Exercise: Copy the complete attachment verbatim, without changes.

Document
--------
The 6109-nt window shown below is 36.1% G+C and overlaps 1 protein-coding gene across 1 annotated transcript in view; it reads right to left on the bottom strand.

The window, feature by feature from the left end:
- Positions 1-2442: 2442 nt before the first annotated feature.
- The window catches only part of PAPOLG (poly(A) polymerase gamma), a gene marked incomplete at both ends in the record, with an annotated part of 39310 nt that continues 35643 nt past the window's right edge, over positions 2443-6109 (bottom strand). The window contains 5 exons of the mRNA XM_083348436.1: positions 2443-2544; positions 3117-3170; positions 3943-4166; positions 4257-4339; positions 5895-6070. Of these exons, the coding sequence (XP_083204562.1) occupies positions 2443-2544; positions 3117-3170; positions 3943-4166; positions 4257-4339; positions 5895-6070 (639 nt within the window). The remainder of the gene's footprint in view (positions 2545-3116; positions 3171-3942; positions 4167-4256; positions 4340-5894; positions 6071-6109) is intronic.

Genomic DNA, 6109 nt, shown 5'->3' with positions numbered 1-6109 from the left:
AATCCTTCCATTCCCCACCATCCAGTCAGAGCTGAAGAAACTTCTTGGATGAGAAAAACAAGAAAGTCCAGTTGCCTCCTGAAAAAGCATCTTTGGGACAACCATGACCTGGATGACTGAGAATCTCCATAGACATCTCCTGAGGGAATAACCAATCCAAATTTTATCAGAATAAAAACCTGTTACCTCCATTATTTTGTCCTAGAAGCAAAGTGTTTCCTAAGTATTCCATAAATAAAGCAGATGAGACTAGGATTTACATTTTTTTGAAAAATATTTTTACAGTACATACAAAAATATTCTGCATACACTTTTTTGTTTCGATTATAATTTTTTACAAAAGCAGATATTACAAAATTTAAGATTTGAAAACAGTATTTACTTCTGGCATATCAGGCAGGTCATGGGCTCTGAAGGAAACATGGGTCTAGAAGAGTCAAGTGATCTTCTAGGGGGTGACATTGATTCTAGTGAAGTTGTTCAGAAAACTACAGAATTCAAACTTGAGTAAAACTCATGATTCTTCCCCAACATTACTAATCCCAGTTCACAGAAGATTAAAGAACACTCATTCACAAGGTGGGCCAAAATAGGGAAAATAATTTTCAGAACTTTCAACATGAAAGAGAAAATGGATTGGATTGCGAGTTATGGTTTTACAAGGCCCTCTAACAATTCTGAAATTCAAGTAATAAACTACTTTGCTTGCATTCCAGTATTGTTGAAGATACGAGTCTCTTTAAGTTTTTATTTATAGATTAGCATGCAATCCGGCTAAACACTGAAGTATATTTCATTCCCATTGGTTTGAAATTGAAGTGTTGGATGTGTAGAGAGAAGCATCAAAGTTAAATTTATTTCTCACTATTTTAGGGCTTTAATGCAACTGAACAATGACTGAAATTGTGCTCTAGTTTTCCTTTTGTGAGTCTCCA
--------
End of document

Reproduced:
The 6109-nt window shown below is 36.1% G+C and overlaps 1 protein-coding gene across 1 annotated transcript in view; it reads right to left on the bottom strand.

The window, feature by feature from the left end:
- Positions 1-2442: 2442 nt before the first annotated feature.
- The window catches only part of PAPOLG (poly(A) polymerase gamma), a gene marked incomplete at both ends in the record, with an annotated part of 39310 nt that continues 35643 nt past the window's right edge, over positions 2443-6109 (bottom strand). The window contains 5 exons of the mRNA XM_083348436.1: positions 2443-2544; positions 3117-3170; positions 3943-4166; positions 4257-4339; positions 5895-6070. Of these exons, the coding sequence (XP_083204562.1) occupies positions 2443-2544; positions 3117-3170; positions 3943-4166; positions 4257-4339; positions 5895-6070 (639 nt within the window). The remainder of the gene's footprint in view (positions 2545-3116; positions 3171-3942; positions 4167-4256; positions 4340-5894; positions 6071-6109) is intronic.

Genomic DNA, 6109 nt, shown 5'->3' with positions numbered 1-6109 from the left:
AATCCTTCCATTCCCCACCATCCAGTCAGAGCTGAAGAAACTTCTTGGATGAGAAAAACAAGAAAGTCCAGTTGCCTCCTGAAAAAGCATCTTTGGGACAACCATGACCTGGATGACTGAGAATCTCCATAGACATCTCCTGAGGGAATAACCAATCCAAATTTTATCAGAATAAAAACCTGTTACCTCCATTATTTTGTCCTAGAAGCAAAGTGTTTCCTAAGTATTCCATAAATAAAGCAGATGAGACTAGGATTTACATTTTTTTGAAAAATATTTTTACAGTACATACAAAAATATTCTGCATACACTTTTTTGTTTCGATTATAATTTTTTACAAAAGCAGATATTACAAAATTTAAGATTTGAAAACAGTATTTACTTCTGGCATATCAGGCAGGTCATGGGCTCTGAAGGAAACATGGGTCTAGAAGAGTCAAGTGATCTTCTAGGGGGTGACATTGATTCTAGTGAAGTTGTTCAGAAAACTACAGAATTCAAACTTGAGTAAAACTCATGATTCTTCCCCAACATTACTAATCCCAGTTCACAGAAGATTAAAGAACACTCATTCACAAGGTGGGCCAAAATAGGGAAAATAATTTTCAGAACTTTCAACATGAAAGAGAAAATGGATTGGATTGCGAGTTATGGTTTTACAAGGCCCTCTAACAATTCTGAAATTCAAGTAATAAACTACTTTGCTTGCATTCCAGTATTGTTGAAGATACGAGTCTCTTTAAGTTTTTATTTATAGATTAGCATGCAATCCGGCTAAACACTGAAGTATATTTCATTCCCATTGGTTTGAAATTGAAGTGTTGGATGTGTAGAGAGAAGCATCAAAGTTAAATTTATTTCTCACTATTTTAGGGCTTTAATGCAACTGAACAATGACTGAAATTGTGCTCTAGTTTTCCTTTTGTGAGTCTCCA